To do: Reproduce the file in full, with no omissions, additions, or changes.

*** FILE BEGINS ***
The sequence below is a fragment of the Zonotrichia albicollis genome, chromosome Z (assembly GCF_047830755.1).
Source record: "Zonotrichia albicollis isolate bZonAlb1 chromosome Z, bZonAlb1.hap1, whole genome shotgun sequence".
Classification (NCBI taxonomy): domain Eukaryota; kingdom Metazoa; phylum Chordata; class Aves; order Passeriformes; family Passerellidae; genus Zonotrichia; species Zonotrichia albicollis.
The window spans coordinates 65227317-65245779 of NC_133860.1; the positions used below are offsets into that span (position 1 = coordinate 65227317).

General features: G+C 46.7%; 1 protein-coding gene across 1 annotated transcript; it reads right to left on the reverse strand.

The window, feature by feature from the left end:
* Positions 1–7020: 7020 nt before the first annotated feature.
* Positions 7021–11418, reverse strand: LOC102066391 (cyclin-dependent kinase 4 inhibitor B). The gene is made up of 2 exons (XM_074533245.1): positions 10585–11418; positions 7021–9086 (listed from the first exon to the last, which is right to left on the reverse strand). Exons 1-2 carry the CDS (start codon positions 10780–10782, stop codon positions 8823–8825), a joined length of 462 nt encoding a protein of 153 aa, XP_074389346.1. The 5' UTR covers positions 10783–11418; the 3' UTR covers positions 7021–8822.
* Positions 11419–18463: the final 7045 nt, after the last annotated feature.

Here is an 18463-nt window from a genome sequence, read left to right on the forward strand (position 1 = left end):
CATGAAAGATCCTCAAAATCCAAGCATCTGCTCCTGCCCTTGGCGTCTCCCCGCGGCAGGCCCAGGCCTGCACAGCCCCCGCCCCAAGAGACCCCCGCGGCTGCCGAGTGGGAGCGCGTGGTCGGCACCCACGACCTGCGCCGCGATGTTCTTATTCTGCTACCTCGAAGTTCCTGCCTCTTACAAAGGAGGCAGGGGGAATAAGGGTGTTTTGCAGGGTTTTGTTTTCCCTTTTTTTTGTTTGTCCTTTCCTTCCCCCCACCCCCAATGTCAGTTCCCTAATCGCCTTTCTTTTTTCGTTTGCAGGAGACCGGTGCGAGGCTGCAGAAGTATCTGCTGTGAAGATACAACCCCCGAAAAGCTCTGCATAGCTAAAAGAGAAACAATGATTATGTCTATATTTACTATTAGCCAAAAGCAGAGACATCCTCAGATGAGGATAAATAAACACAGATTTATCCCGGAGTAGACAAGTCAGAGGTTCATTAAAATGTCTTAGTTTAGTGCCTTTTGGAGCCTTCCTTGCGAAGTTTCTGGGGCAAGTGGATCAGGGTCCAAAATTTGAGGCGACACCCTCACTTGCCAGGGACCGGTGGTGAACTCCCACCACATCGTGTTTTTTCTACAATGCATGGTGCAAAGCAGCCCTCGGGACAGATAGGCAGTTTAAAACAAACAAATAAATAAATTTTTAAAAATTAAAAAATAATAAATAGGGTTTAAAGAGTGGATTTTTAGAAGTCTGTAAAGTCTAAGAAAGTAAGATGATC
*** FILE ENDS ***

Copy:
The sequence below is a fragment of the Zonotrichia albicollis genome, chromosome Z (assembly GCF_047830755.1).
Source record: "Zonotrichia albicollis isolate bZonAlb1 chromosome Z, bZonAlb1.hap1, whole genome shotgun sequence".
Classification (NCBI taxonomy): domain Eukaryota; kingdom Metazoa; phylum Chordata; class Aves; order Passeriformes; family Passerellidae; genus Zonotrichia; species Zonotrichia albicollis.
The window spans coordinates 65227317-65245779 of NC_133860.1; the positions used below are offsets into that span (position 1 = coordinate 65227317).

General features: G+C 46.7%; 1 protein-coding gene across 1 annotated transcript; it reads right to left on the reverse strand.

The window, feature by feature from the left end:
* Positions 1–7020: 7020 nt before the first annotated feature.
* Positions 7021–11418, reverse strand: LOC102066391 (cyclin-dependent kinase 4 inhibitor B). The gene is made up of 2 exons (XM_074533245.1): positions 10585–11418; positions 7021–9086 (listed from the first exon to the last, which is right to left on the reverse strand). Exons 1-2 carry the CDS (start codon positions 10780–10782, stop codon positions 8823–8825), a joined length of 462 nt encoding a protein of 153 aa, XP_074389346.1. The 5' UTR covers positions 10783–11418; the 3' UTR covers positions 7021–8822.
* Positions 11419–18463: the final 7045 nt, after the last annotated feature.

Here is an 18463-nt window from a genome sequence, read left to right on the forward strand (position 1 = left end):
CATGAAAGATCCTCAAAATCCAAGCATCTGCTCCTGCCCTTGGCGTCTCCCCGCGGCAGGCCCAGGCCTGCACAGCCCCCGCCCCAAGAGACCCCCGCGGCTGCCGAGTGGGAGCGCGTGGTCGGCACCCACGACCTGCGCCGCGATGTTCTTATTCTGCTACCTCGAAGTTCCTGCCTCTTACAAAGGAGGCAGGGGGAATAAGGGTGTTTTGCAGGGTTTTGTTTTCCCTTTTTTTTGTTTGTCCTTTCCTTCCCCCCACCCCCAATGTCAGTTCCCTAATCGCCTTTCTTTTTTCGTTTGCAGGAGACCGGTGCGAGGCTGCAGAAGTATCTGCTGTGAAGATACAACCCCCGAAAAGCTCTGCATAGCTAAAAGAGAAACAATGATTATGTCTATATTTACTATTAGCCAAAAGCAGAGACATCCTCAGATGAGGATAAATAAACACAGATTTATCCCGGAGTAGACAAGTCAGAGGTTCATTAAAATGTCTTAGTTTAGTGCCTTTTGGAGCCTTCCTTGCGAAGTTTCTGGGGCAAGTGGATCAGGGTCCAAAATTTGAGGCGACACCCTCACTTGCCAGGGACCGGTGGTGAACTCCCACCACATCGTGTTTTTTCTACAATGCATGGTGCAAAGCAGCCCTCGGGACAGATAGGCAGTTTAAAACAAACAAATAAATAAATTTTTAAAAATTAAAAAATAATAAATAGGGTTTAAAGAGTGGATTTTTAGAAGTCTGTAAAGTCTAAGAAAGTAAGATGATC